Recently, Mark Dominus wrote about trying to memorize all the prime numbers under . This is a cool idea, but it made me start thinking about alternative: instead of memorizing primes, could we memorize a procedure for determining whether a number under is prime or composite? And can we make it clever enough to be done relatively quickly? This does tie into my other recent posts about primality testing, but to be clear, it’s also quite different: I am not talking about a general method for determining primality, but the fastest method we can devise for mentally determining, by hook or by crook, whether a given number under is prime. Hopefully there are rules we can come up with which are valid for numbers less than —and thus make them easier to test—even though they aren’t valid for bigger numbers in general.
As a warmup, today I’ll write about how I determine whether a number less than 100 is prime: I don’t have them memorized, but can very quickly decide whether such a number is prime or not—and you can, too! This is a situation where doing a little mathematical analysis beforehand goes a long way.
Since , every composite number less than has at least one factor which is less than . This means that every composite less than is divisible by , , , or . Multiples of 2, 3, and 5 are relatively easy to recognize, and as we’ll see, is not hard to deal with either.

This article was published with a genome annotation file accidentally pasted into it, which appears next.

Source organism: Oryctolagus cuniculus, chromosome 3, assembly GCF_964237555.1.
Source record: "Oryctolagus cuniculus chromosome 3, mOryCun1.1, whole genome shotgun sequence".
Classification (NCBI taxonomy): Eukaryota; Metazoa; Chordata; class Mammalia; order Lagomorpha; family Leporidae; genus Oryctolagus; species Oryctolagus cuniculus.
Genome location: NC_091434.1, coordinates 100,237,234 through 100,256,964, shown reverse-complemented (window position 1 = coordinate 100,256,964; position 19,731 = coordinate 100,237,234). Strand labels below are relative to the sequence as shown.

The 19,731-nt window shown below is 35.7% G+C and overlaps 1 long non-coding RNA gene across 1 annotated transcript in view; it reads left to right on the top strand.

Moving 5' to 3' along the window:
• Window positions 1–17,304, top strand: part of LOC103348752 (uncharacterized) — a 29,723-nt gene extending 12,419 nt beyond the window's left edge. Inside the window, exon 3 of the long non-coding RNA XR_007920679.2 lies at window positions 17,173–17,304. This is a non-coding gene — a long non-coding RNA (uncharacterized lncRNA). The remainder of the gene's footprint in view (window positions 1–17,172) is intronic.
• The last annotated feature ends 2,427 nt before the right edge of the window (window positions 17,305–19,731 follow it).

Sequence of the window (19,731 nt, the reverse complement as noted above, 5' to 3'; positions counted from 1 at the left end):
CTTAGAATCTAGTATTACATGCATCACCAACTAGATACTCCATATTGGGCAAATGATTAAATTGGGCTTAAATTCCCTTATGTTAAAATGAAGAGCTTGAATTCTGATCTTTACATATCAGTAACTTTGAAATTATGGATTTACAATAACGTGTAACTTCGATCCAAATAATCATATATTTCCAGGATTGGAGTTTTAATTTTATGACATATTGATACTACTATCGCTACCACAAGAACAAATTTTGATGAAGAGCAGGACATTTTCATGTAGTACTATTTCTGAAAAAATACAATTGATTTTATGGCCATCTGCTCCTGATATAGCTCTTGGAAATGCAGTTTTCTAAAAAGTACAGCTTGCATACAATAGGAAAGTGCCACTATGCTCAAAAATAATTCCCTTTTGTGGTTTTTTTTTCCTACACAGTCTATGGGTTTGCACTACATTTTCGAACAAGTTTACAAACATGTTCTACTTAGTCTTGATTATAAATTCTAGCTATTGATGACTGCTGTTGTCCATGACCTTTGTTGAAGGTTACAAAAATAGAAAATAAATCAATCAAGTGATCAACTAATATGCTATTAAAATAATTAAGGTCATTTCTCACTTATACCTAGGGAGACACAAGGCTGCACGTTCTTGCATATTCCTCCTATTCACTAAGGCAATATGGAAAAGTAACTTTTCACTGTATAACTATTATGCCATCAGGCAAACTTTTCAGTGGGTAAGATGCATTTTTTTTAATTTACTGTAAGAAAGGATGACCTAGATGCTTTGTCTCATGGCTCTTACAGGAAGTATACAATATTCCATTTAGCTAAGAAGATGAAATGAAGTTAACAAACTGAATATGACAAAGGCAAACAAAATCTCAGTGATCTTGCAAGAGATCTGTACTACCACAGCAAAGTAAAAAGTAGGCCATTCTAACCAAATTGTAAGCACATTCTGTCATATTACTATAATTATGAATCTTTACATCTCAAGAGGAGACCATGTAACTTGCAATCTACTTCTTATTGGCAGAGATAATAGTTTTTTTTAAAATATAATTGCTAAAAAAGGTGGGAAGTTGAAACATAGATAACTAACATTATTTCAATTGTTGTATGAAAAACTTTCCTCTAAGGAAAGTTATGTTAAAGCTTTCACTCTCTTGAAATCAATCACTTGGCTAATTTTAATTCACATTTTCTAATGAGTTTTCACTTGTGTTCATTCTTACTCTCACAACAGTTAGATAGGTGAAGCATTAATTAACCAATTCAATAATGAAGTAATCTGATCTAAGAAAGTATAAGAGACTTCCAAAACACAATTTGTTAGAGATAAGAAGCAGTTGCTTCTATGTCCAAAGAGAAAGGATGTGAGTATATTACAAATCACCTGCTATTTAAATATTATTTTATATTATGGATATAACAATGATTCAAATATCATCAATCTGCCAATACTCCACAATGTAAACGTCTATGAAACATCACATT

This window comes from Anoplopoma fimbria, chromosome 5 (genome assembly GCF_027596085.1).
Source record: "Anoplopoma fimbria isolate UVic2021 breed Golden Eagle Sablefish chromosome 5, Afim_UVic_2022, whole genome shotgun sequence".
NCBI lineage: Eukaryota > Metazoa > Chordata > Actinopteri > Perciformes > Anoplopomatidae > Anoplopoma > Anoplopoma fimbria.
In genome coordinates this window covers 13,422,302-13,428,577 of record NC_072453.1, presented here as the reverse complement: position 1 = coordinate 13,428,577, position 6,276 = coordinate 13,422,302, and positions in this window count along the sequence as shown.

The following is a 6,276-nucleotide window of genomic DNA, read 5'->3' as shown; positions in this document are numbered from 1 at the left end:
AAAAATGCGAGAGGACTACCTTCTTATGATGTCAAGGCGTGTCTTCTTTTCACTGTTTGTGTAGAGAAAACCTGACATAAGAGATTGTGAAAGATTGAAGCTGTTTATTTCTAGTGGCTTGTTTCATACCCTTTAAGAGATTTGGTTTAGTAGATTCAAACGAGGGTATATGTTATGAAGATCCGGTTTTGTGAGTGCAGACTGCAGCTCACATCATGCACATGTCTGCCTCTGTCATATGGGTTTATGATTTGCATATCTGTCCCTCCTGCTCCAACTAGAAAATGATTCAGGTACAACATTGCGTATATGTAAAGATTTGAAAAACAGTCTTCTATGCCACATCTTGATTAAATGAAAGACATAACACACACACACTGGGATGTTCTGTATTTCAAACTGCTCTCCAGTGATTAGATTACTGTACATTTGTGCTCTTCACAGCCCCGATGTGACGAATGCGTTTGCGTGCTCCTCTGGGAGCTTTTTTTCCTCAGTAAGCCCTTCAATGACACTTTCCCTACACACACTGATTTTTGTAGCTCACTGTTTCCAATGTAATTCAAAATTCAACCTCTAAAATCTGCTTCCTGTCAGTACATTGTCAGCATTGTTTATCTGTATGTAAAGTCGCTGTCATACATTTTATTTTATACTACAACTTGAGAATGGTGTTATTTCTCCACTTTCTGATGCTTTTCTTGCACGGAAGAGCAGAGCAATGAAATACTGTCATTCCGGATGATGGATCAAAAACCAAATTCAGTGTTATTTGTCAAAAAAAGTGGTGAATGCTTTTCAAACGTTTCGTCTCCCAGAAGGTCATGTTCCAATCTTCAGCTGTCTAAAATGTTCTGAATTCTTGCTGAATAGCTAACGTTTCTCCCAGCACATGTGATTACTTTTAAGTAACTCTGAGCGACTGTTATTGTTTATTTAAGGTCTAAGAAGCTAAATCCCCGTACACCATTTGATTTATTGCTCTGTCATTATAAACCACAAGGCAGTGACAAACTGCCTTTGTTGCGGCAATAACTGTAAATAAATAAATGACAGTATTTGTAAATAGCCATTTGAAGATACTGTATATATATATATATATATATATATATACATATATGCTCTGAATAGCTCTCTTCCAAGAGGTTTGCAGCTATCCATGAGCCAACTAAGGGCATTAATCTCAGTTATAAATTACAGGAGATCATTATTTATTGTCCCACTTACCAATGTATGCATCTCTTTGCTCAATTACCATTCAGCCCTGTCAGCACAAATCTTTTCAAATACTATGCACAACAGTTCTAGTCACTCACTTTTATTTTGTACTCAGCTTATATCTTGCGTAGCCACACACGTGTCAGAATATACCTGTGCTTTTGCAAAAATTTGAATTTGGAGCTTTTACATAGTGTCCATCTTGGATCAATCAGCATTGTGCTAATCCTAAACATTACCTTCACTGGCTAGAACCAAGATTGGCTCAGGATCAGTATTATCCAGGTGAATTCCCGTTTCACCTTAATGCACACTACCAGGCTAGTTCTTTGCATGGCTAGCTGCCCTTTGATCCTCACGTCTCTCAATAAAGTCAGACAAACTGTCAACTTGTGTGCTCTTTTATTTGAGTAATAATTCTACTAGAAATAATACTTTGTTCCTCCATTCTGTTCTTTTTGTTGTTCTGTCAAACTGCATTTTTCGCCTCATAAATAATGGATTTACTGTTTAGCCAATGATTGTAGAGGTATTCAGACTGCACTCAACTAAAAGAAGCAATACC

Any even number or multiple of 5 (i.e. numbers ending with an even number or with a 5) is clearly composite. (Other than 2 and 5 themselves, of course.)
Multiples of are composite. There are many numbers which I think of as “obvious” multiples of three: 9, 21, 27, and 33 because I have had their factorizations memorized since third grade; 81 because it’s a power of three so I have it memorized too; and 39, 63, 69, 93, and 99 because they consist of two digits each of which is a multiple of three. As you probably know, there is also a simple test for determining divisibility by three: just add the digits and see whether the result is divisible by three. This test identifies a few more “nonobvious” multiples of three which you might otherwise think are prime: , , and .
What’s left? There are only three numbers less than 100 which are composite and not divisible by 2, 3, or 5:
- and are easy to spot.
- is the one I always used to forget about—I call it a “fool’s prime” because it “looks” prime but isn’t. It’s worth just memorizing the fact that it is composite (and its factorization).
So, to sum up, faced with a number less than 100 that I want to test for primality, I can quickly rule it out if it is divisible by 2, 3, or 5, or if it is a multiple of 7 I recognize (49, 77, or 91). And that’s it! Anything else has to be prime.
In a future post I plan to write about how feasible it is to come up with a similar procedure to identify all primes under 1000.